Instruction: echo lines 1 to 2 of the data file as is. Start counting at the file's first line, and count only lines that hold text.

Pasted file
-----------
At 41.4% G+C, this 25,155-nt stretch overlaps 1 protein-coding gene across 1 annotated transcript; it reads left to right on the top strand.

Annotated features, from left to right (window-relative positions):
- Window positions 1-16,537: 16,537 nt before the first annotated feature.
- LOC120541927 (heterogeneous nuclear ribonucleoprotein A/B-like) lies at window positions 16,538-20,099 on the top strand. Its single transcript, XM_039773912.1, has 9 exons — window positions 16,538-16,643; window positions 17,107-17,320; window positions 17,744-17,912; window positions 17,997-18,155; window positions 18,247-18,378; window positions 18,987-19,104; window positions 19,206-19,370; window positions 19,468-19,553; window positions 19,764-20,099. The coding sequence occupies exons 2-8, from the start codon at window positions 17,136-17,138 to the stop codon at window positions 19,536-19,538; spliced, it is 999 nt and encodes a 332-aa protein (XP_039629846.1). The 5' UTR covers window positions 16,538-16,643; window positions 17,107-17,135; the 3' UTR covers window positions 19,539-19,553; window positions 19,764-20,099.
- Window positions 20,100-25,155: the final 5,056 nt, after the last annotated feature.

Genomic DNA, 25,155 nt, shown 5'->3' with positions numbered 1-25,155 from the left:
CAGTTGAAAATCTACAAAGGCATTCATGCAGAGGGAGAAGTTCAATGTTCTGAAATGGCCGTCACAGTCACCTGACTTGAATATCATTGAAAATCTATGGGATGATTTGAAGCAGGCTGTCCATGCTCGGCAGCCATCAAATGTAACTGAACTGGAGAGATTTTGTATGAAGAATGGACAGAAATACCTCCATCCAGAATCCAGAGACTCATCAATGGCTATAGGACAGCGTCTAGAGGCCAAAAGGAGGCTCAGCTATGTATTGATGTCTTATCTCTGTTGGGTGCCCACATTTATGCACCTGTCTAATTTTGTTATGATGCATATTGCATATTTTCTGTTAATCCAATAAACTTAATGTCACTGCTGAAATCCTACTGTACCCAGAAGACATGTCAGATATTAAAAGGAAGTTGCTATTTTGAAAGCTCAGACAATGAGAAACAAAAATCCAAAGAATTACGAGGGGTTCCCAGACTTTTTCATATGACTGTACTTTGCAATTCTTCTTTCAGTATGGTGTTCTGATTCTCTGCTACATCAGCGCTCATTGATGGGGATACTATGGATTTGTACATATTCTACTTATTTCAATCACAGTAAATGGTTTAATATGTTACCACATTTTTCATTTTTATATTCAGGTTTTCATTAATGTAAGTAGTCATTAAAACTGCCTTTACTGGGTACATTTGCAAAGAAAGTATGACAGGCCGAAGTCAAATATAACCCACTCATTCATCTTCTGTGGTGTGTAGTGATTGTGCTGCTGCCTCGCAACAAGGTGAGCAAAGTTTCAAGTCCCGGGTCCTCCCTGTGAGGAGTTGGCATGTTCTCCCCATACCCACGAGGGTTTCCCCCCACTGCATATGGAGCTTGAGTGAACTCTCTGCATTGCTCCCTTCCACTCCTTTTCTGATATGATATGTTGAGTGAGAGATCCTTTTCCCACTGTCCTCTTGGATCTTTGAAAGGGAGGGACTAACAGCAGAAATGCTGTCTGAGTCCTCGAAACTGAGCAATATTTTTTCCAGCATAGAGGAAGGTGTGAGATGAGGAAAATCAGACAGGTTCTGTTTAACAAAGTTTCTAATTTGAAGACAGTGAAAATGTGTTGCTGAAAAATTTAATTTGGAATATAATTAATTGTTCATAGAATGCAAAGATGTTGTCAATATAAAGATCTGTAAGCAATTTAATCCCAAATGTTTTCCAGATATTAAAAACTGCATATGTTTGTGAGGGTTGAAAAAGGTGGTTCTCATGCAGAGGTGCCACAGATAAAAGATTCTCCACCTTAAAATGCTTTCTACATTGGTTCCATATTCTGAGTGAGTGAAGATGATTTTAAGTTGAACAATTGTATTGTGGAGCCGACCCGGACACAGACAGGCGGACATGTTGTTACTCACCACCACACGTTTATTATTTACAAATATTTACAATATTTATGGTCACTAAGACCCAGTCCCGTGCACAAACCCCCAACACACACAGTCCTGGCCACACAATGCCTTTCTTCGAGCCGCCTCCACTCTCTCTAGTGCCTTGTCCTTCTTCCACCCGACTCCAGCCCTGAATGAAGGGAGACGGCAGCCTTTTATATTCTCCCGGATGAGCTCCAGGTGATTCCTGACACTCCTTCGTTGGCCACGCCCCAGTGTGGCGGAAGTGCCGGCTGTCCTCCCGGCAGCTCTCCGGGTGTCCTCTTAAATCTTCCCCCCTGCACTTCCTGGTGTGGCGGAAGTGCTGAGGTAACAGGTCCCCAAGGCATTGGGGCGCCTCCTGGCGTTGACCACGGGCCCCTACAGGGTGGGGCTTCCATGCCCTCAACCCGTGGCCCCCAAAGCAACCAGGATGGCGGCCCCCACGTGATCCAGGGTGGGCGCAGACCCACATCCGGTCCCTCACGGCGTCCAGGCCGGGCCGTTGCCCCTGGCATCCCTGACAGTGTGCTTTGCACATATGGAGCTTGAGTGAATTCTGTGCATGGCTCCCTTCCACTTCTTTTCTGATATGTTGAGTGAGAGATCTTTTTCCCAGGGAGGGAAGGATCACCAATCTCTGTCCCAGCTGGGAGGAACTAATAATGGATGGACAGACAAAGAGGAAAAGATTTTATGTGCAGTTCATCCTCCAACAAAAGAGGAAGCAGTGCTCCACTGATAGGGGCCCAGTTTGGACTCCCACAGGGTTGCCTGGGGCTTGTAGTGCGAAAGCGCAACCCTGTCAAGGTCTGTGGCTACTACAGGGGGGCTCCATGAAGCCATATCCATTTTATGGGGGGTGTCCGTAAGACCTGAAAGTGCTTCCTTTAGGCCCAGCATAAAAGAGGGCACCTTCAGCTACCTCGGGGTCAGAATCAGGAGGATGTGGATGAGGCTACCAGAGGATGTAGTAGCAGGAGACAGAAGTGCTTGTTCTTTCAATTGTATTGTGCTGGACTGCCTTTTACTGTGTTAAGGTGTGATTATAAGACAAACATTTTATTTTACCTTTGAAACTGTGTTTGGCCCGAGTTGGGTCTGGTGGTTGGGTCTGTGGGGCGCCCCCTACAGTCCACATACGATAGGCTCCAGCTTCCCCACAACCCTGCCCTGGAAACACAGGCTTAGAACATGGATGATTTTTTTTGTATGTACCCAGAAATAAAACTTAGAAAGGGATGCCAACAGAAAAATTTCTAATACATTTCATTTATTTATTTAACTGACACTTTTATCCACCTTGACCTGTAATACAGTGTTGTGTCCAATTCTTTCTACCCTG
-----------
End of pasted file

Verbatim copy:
At 41.4% G+C, this 25,155-nt stretch overlaps 1 protein-coding gene across 1 annotated transcript; it reads left to right on the top strand.

Annotated features, from left to right (window-relative positions):